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Transparently use webpack with django

Project description

django-webpack-loader

Build Status Coverage Status pyversions djversions

Integrate Webpack bundles in Django templates by using a simple template tag:

{% load render_bundle from webpack_loader %}

<html>
  <head>
    {% render_bundle 'main' 'css' %}
  </head>
</html>

Behind the scenes, Django Webpack Loader consumes a stats file generated by webpack-bundle-tracker and lets you use the generated bundles in Django.

A changelog is available.

Compatibility

Generally, Python, Django, and Node LTS releases will be supported until EOL. Check tests/tox.ini for details.
Versions not listed in tests/tox.ini may still work, but maintainers will not test them, nor solve issues with them.
Examples below are in Webpack 5.

Install

npm install --save-dev webpack-bundle-tracker

pip install django-webpack-loader

Configuration

For kick-starting a full example project with opinionated development and production settings, you can check the django-react-boilerplate. For a more flexible configuration, keep reading.

Configuring webpack-bundle-tracker

Before configuring django-webpack-loader, let's first configure what's necessary on webpack-bundle-tracker side. Update your Webpack configuration file (it's usually on webpack.config.js in the project root). Make sure your file looks like this (adapt to your needs):

const path = require("path");
const webpack = require("webpack");
const BundleTracker = require("webpack-bundle-tracker");

module.exports = {
  context: __dirname,
  entry: "./assets/js/index",
  output: {
    path: path.resolve(__dirname, "assets/webpack_bundles/"),
    publicPath: "auto", // necessary for CDNs/S3/blob storages
    filename: "[name]-[contenthash].js",
  },
  plugins: [
    new BundleTracker({ path: __dirname, filename: "webpack-stats.json" }),
  ],
};

The configuration above expects the index.js (the app entrypoint file) to live inside the /assets/js/ directory (this guide going forward will assume that all frontend related files are placed inside the /assets/ directory, with the different kinds of files arranged within its subdirectories).

The generated compiled files will be placed inside the /assets/webpack_bundles/ directory and the stats file with the information regarding the bundles and assets (webpack-stats.json) will be stored in the project root. You may add webpack-stats.json to your .gitignore.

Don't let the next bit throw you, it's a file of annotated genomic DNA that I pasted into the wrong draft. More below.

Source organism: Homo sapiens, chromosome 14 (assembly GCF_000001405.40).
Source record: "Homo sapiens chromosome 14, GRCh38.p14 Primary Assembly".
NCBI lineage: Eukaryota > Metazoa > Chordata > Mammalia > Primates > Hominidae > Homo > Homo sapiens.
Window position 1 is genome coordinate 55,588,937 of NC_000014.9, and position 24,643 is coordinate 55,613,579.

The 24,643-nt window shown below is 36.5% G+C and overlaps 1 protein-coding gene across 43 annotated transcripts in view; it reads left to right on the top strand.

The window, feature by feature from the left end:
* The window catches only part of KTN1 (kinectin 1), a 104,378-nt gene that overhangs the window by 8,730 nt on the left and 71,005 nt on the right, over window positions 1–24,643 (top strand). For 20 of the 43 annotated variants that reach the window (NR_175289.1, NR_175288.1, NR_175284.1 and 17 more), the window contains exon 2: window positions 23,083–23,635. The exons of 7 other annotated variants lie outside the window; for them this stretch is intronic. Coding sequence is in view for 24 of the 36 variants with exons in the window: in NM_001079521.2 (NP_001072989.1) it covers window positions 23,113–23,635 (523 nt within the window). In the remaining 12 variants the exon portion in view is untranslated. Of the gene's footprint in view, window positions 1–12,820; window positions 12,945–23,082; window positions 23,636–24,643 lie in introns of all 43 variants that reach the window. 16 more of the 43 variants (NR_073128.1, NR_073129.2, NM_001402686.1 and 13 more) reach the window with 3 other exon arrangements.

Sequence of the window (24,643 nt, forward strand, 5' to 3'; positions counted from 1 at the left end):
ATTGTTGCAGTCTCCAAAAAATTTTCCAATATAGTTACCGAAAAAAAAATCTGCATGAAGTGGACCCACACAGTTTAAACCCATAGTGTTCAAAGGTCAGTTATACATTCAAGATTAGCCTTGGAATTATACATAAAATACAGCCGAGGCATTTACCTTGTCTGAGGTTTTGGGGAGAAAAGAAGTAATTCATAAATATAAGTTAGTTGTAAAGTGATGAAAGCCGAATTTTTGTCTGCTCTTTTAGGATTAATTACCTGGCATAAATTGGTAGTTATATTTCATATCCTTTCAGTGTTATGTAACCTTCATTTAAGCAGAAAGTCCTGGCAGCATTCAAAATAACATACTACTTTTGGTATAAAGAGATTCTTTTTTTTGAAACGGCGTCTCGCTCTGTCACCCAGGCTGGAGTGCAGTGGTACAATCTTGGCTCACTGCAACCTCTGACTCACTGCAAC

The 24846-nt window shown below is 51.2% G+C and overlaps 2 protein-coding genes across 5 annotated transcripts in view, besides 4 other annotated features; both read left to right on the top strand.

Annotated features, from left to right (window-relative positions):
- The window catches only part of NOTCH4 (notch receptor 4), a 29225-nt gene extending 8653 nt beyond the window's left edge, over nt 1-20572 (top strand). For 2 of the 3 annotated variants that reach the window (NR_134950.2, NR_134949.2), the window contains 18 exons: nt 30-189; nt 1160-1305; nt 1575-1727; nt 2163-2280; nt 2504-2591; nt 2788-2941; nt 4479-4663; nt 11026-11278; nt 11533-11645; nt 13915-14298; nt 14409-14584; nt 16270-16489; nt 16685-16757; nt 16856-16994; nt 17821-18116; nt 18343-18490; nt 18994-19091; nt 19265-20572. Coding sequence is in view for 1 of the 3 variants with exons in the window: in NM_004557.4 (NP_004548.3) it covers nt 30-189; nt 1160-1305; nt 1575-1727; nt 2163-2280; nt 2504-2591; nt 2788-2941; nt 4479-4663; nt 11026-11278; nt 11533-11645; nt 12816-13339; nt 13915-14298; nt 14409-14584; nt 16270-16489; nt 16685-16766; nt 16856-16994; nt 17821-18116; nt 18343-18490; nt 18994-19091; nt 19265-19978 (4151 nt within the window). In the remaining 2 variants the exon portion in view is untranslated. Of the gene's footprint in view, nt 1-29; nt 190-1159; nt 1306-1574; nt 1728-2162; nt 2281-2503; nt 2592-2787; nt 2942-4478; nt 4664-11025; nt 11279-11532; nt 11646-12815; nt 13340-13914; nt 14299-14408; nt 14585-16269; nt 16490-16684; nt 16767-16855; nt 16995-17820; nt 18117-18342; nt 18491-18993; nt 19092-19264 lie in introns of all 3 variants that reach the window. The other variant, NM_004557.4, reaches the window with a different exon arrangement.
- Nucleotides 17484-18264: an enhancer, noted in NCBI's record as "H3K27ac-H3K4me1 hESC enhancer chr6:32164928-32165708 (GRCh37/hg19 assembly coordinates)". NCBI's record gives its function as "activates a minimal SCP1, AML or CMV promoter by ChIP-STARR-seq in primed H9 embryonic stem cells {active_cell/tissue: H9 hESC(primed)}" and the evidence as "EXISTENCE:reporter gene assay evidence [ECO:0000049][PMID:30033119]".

Configuring the Django settings file

First of all, add webpack_loader to INSTALLED_APPS.

INSTALLED_APPS = (
    ...
    'webpack_loader',
    ...
)

Below is the recommended setup for the Django settings file when using django-webpack-loader.

STATICFILES_DIRS = (
    os.path.join(BASE_DIR, 'assets'),
)

WEBPACK_LOADER = {
    'DEFAULT': {
        'BUNDLE_DIR_NAME': 'webpack_bundles/',
        'CACHE': not DEBUG,
        'STATS_FILE': os.path.join(BASE_DIR, 'webpack-stats.json'),
        'POLL_INTERVAL': 0.1,
        'IGNORE': [r'.+\.hot-update.js', r'.+\.map'],
    }
}

Note that you must set the path where you're keeping your static assets and Webpack bundles in STATICFILES_DIRS.

For that setup, we're using the DEBUG variable provided by Django. Since in a production environment (DEBUG = False) the assets files won't constantly change, we can safely cache the results (CACHE=True) and optimize our flow, as django-webpack-loader will read the stats file only once and store the assets paths in memory. If CACHE=False, we'll always read the stats file to get the assets paths.

The STATS_FILE parameter represents the output file produced by webpack-bundle-tracker. Since in the Webpack configuration file we've named it webpack-stats.json and stored it on the project root, we must replicate that setting on the backend side.